Since withdrawal liability represents the excess of the plan’s liabilities over its assets, some employers may expect that this massive influx of cash would reduce or eliminate their withdrawal liability. As of this date, however, the impact of EPPRA on an employer’s ultimate liability is unclear. The law as originally passed by the House of Representatives expressly excluded any financial assistance from the withdrawal liability calculus for a period of 15 years. However, this fund-friendly provision was struck from the bill during the Senate approval process and was not in the bill signed by President Joe Biden. In other words, under current law (e.g., EPPRA) and in the absence of anticipated regulations, an employer’s withdrawal liability could potentially be reduced or eliminated in its entirety. Unfortunately for employers, however, there is a catch.
Under EPPRA, PBGC is authorized to “impose, by regulation or other guidance, reasonable conditions on an eligible multiemployer plan that receives special assistance relating” to both “reductions in employer contribution rates” and “withdrawal liability.” The 15-year provision and the broad and express regulatory authority granted to PBGC by the statute has many practitioners (including the authors) expecting that PBGC will issue guidance similar to the excised provision. The most likely scenario is that an employer’s withdrawal liability will be calculated without regard to any EPPRA “special financial assistance” for a period of 15 years (consistent with the excised provision) or 10 years (the period for which MPRA benefit suspensions are disregarded for withdrawal liability purposes under ERISA Section 305(g)). Until PBGC issues this much-needed guidance, the exact impact of EPPRA on employers will be unknown.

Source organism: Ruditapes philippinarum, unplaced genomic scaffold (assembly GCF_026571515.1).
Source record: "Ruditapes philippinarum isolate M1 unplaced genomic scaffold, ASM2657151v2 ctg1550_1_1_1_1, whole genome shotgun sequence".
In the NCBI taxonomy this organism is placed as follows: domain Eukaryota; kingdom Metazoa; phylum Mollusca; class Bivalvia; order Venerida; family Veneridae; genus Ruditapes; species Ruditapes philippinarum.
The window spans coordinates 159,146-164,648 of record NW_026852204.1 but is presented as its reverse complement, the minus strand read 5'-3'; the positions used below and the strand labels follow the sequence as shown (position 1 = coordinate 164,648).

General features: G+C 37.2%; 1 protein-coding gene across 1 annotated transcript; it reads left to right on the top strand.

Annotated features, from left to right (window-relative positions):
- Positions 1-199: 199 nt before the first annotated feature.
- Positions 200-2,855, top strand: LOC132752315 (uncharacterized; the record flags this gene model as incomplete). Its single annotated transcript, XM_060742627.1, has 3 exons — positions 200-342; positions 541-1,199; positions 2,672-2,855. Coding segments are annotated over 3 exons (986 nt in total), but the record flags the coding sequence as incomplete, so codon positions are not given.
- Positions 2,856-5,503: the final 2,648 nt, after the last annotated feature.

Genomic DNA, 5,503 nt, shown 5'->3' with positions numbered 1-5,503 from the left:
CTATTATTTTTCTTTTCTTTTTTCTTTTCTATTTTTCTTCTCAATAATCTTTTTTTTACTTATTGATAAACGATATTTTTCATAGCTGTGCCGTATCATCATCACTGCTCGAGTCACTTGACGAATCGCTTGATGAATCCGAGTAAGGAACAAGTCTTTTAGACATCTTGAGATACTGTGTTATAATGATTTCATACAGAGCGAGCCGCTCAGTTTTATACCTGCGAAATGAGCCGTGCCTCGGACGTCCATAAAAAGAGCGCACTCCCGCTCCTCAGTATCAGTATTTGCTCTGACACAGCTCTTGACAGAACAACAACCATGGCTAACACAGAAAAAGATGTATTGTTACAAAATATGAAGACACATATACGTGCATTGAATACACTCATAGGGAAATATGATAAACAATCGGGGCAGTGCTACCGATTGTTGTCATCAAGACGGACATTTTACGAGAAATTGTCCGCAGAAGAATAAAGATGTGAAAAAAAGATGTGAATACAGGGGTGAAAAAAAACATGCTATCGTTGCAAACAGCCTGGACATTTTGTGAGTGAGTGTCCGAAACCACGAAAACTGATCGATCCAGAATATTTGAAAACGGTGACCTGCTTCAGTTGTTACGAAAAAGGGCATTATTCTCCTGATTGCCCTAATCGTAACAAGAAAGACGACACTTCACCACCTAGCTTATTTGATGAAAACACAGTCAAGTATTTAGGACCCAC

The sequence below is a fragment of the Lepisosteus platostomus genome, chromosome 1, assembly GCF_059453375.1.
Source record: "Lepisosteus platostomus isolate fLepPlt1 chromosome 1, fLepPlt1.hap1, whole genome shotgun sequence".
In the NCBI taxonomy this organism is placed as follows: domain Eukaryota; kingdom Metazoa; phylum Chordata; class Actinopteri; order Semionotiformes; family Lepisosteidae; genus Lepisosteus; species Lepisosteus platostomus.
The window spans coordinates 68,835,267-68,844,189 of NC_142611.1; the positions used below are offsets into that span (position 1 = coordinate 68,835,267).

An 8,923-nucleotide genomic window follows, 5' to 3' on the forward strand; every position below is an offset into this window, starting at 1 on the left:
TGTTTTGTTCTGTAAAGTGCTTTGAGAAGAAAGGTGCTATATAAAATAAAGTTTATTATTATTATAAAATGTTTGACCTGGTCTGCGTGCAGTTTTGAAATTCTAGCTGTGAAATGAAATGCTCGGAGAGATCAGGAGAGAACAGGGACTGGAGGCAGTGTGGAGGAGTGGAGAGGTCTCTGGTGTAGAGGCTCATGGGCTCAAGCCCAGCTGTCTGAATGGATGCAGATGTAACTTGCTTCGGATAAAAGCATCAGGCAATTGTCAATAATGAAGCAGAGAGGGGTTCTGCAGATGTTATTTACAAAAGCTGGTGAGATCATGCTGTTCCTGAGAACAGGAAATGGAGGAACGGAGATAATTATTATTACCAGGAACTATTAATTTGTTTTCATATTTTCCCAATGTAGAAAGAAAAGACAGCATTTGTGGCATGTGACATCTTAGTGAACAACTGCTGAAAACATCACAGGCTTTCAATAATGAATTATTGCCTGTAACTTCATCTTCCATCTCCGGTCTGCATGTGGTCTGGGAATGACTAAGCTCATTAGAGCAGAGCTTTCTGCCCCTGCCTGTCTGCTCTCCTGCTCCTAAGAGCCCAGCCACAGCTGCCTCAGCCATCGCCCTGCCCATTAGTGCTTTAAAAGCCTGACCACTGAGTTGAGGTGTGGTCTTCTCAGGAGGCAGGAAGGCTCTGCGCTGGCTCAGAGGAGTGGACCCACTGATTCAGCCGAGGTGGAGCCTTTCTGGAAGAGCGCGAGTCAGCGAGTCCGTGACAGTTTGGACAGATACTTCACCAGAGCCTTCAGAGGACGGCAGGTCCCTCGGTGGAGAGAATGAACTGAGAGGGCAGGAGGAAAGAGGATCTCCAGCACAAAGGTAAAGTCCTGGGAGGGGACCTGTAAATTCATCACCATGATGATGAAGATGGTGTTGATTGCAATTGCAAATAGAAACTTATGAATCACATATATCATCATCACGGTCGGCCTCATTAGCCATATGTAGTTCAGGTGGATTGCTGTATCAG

Author(s): Paul Friedman, Robert Perry, David Pixley
Publication Date: 16 March 2021
Publication Site: JD Supra